Charles White

By Sotheby's
"An artist must bear a special responsibility. He must be accountable for the content of his work. And that work should reflect a deep, abiding concern for humanity. He has that responsibility whether he wants it or not because he’s dealing with ideas. And ideas are power. They must be used one way or the other."
Charles White

Charles White in 1971 © 2021 The Charles White Archives

A n African American painter, printmaker, and teacher, Charles White is one of the most deeply influential artists of his generation. Born in Chicago in 1918 into a country just coming out of an over two hundred year slave economy, White grew up in an environment hopeful of change yet deeply wounded. As a child, White visited his mother’s family in Mississippi frequently, where he was exposed to life as a Black person in the South, which would later greatly influence his art. As a young adult, White became involved in the burgeoning Civil Rights Movement that led him to pursue art as a means of social and community based education. As an artist, White’s work presents figurative representations, many of them with charcoal, of Black Americans. His portraits are acutely nostalgic, empathetic, and deeply emotional portraits of friends, colleagues, and historical figures that lined White’s life and colored his imagination as a way of sharing his experience as a Black man to all who have the opportunity to witness his works.

Charles White, The Contribution of the Negro to Democracy in America, Hampton University, Virginia © 2021 The Charles White Archives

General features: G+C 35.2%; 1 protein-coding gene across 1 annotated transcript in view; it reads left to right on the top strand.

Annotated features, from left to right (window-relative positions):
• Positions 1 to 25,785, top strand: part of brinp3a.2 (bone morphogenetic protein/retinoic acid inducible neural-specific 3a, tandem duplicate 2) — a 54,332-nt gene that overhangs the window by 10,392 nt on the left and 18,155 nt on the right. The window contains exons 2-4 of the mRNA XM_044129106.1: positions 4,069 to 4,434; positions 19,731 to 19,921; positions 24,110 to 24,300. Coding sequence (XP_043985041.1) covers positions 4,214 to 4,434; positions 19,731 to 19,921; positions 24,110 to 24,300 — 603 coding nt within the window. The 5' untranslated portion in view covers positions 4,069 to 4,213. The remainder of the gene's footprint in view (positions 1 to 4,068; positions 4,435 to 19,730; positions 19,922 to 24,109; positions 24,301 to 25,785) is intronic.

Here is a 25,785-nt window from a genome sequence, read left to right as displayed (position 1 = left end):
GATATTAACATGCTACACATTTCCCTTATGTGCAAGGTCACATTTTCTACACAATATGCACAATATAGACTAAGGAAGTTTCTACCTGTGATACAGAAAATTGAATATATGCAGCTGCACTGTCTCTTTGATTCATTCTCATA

White began his artistic career in 1938 as an affiliate for the state of Illinois for the Works Project Administration after attending the Art Institute of Chicago and the Arts Students League of New York City. This historic program, championed by Franklin D. Roosevelt, funded various public projects, including public art murals. Similar to the work done by David Alfaro Siquerios and Diego Rivera at the Taller de Gráfica Popular in Mexico, White’s murals touched upon the struggles of African Americans. His largest projects are housed in the Chicago Public Library, the Mary McLeod Bethune Library in Los Angeles, and at Hampton University. From 1943 to 1945, White taught fine art at the George Washington Carver School in New York and later became a professor at the Otis Art Institute in Los Angeles from 1965 to 1979. His socially committed practice attracted a new wave of young artists to his classroom including the later distinguished David Hammons, Kerry James Marshall, and Alonzo Davis.

His commitment to creating powerful images of Black Americans was unwavering over his four-decade career. As an equal rights activist, White believed that art had the power to change the world, stating, “Art must be an integral part of the struggle. It can’t simply mirror what’s taking place. It must adapt itself to human needs. It must ally itself with the forces of liberation. The fact is, artists have always been propagandists. I have no use for artists who try to divorce themselves from the struggle” (Charles White, quoted in Jeffrey Elliot, “Charles White: Portrait of an Artist,” Negro History Bulletin 41, no. 3 (May–June 1978). White died in 1979, his work finally coming forward thanks to a major joint retrospective at the Art Institute of Chicago and the Museum of Modern Art in 2018.

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